bar" were the catalysts for this new vocabulary of sound. A particular
favorite of mine, for example, is his melodic use of the sound of the
Doppler effect in improvised solos. (such as the moment when a passing
train blows the horn and you hear its pitch go down suddenly--one of those
aural sensations made possible to humans only by 20th century technology.)
To this day, He remains the most creative guitarist/recordist I've ever
heard in this respect.
As a twelve year old guitarist trying to imitate Jimi's moves, that sound
was the most elusive element--absolute magic. These days we have lots of
new pedals, tuners, and digital signal processors, yet we're still just
imitating Hendrix' sound. A sound which he delivered with a minimal pedal
setup and an amp "turned up to 11".
Therefore, it's only natural that we've let that aspect of his creativity
overshadow other aspects of his art. I have also been guilty of that.
Actually the idea for this CD started with covering a single song and
blossomed out to be an entire collection based on the merits of the music I
discovered when I looked at the basic songs - the melodies, harmonic
structure, arrangements, etc. The melodies exhibit a degree of
sophistication in terms of their relationships to the underlying harmonies
which one seldom finds in music of this genre - yet their linear logic is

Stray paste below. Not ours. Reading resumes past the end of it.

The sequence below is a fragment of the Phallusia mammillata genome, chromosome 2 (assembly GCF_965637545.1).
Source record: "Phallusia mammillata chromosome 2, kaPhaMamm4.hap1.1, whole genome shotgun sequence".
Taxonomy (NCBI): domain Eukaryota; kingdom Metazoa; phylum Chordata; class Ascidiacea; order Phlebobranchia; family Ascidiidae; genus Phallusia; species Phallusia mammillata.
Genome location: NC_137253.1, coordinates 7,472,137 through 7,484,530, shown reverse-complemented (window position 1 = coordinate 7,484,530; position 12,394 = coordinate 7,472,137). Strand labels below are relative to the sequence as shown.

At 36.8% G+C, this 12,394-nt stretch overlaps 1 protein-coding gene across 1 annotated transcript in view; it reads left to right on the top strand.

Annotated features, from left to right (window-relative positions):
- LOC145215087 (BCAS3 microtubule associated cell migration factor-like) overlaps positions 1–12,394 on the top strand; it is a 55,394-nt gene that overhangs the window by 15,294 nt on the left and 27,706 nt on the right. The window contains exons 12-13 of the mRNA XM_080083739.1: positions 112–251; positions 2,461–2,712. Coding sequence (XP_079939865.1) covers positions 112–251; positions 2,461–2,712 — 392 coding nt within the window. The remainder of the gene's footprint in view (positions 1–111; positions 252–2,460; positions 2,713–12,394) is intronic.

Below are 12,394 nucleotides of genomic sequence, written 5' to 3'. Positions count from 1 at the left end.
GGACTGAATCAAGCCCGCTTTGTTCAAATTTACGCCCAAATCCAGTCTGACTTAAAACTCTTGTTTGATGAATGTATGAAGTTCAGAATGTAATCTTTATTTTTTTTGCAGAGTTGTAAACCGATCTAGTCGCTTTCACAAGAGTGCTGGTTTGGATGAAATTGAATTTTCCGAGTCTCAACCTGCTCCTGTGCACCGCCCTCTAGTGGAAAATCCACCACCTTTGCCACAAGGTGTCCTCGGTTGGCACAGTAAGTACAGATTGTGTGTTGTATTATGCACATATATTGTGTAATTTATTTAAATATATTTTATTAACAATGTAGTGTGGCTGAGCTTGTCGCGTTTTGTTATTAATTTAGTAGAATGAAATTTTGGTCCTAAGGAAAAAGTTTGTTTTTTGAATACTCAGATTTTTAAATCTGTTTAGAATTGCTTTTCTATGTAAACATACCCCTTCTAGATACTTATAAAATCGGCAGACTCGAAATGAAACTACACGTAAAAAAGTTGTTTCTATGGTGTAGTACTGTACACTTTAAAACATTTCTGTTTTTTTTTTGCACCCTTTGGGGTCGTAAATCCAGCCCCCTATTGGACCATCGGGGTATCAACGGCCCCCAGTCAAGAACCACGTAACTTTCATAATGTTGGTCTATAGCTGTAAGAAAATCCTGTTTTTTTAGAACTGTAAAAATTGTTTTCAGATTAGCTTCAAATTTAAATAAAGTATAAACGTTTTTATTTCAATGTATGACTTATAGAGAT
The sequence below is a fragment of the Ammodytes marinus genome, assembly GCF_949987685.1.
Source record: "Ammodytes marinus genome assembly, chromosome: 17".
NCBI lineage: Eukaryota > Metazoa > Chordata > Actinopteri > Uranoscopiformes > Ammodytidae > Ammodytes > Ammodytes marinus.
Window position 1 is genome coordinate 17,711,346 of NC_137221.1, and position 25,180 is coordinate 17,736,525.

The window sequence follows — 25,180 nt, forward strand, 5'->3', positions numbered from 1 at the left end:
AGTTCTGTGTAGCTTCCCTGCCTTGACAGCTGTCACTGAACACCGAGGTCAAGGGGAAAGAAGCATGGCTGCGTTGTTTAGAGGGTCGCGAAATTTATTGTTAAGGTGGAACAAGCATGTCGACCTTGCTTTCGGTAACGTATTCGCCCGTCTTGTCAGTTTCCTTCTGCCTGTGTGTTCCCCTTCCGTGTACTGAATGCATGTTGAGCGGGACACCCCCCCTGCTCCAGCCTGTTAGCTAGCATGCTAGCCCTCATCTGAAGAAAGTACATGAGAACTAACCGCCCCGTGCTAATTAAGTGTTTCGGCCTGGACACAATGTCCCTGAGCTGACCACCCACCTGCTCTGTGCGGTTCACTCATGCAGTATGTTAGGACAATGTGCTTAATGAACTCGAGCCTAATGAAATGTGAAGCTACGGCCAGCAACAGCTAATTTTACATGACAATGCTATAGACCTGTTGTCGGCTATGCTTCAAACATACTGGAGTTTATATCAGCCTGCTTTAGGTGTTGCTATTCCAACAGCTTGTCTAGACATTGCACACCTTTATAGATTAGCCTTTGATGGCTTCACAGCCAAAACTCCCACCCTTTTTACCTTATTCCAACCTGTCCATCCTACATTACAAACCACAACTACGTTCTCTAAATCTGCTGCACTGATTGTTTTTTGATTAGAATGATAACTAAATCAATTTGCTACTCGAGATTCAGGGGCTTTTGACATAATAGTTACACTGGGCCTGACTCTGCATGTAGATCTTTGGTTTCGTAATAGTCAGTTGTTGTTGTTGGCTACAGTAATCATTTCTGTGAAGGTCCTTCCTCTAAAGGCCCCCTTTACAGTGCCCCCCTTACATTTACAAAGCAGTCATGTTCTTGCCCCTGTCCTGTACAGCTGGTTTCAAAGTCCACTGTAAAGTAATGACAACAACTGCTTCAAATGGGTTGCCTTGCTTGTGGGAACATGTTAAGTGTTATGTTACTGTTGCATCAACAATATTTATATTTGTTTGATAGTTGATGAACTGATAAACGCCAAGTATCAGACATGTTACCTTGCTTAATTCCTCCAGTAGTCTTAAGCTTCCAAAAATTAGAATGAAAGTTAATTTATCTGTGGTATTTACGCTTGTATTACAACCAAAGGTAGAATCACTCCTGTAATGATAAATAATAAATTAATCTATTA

ultimate simplicity. His free borrowing of styles - Waltzes, Tangos,
Gospel, Blues - shows the sophistication of his inspiration. His
arrangements and choice of unusual song forms have variety and always add
clarity to his musical message.
To top it off, I was stunned to go back and really listen in the studio to
his records. They're pioneering the techniques we're now all using in
multitrack recording. The use of doublings, overdubs, wild pannings,
flanging effects, sound effects, reversing tape, varispeed effects--it's
wildly creative. It's rough around the edges though... As a matter of fact
it's been said that in some cases his music itself is better than the
existing recordings of it in terms of production quality. (To be fair
though, that could be said of a lot of recorded music from the past.)